Orange and cardamon biscuits


Rustic and crunchy, these biscuits are the business

This recipe is dead easy and the results are amazing. Crunchy, spicy, glossy biscuits that beat anything you can get in the shops. My kids helped me make this, they are that easy. I find making biscuits is a good way to get the kids involved. The recipes are simple, so don’t get bored. They can mix, help roll the dough and best of all lick the bowl and spoons.

This recipe is from Bill Granger’s Open Kitchen. I love this book. It’s so Sydney. What I really like about it is the recipes are short and fairly easy. But the results are always amazing. It’s a book I forget about and then come back to and earmark loads of recipes I want to make. I don’t get tired of it.

The recipe

  • 375g of plain flour
  • 2 teaspoons of baking powder
  • 1 teaspoon of ground nutmeg
  • 1 teaspoon of ground cardamom
  • 250g unsalted butter, softened
  • 345g brown sugar
  • 3 teaspoons of brandy (I didn’t have any, so I added a little water to make sure the dough came together)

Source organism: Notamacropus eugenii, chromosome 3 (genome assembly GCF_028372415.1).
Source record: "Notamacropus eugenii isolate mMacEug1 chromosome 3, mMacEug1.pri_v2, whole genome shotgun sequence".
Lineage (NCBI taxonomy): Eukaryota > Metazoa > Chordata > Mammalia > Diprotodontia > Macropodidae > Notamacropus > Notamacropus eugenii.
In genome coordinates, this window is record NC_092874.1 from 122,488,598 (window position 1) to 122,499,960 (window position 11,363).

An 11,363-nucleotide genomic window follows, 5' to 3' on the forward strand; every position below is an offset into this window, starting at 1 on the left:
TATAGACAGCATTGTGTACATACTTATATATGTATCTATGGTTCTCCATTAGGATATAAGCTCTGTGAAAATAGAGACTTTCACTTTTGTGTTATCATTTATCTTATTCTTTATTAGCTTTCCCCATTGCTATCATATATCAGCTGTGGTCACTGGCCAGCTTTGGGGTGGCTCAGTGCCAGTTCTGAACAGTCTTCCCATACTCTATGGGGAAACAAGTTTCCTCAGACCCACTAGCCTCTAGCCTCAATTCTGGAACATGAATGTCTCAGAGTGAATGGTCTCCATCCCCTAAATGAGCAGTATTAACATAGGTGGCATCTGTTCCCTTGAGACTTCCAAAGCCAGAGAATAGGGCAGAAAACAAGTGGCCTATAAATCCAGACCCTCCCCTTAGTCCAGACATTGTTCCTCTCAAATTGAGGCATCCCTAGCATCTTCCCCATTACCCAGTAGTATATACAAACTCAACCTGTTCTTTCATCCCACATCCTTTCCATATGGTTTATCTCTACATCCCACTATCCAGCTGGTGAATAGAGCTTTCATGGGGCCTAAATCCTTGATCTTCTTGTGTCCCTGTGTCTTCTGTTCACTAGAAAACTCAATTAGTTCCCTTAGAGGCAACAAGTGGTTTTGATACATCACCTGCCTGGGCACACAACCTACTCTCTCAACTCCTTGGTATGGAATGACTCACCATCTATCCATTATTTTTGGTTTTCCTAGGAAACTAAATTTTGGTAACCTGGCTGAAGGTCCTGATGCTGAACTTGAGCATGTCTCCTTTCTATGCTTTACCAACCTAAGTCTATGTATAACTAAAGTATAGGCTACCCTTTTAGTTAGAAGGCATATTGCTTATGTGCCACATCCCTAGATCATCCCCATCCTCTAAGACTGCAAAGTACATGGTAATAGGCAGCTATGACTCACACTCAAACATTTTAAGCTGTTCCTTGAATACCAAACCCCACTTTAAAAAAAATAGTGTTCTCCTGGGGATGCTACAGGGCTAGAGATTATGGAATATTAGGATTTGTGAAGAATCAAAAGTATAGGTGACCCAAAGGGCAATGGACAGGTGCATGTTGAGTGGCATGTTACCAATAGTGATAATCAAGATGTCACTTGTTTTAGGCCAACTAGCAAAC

• finely grated zest of 1 orange
  • extra plain flour for dusting
  • 1 egg white for glazing
  • 30g of granulated sugar

Sift the flour, baking powder and spices into a large bowl. Place brown sugar and butter in another bowl and beat until pale and creamy. Add the brandy and zest and mix well. Using a large metal spoon, fold through the dry ingredients in two batches.

Put a bit of flour on the work surface and need the dough for 30 seconds. Roll the dough into a large rectangle shape about 5mm thick.Cut into shapes of 3cm x 6cm. Brush with egg white and sprinkle with the granulated sugar.

Preheat the oven to 180 C. Place biscuits 2cm apart on a baking tray lined with grease proof paper. Bake for 10-12 minutes, until lightly browned. Remove from the oven and leave to cook on a wire rack. This recipe makes about 40.

Enjoy.

There are 15 comments

  1. Selina

    Biscuits never worked in my old oven, so it will be a good test. Having said that, I normally feel guilty about all the butter so normally only add half :| And then they burn…I will let you know how I go. Thanks for the blog follow too, I don’t really update that blog anymore, although I will probably update it with the kitchen process (and all the stress and pain) once I can start talking about it again !

    1. andylmoore

      ha, a pom is what the Australians call the English. It’s origin is sketchy and it’s use continues to be controversial. The biscuits are great – really came out well.

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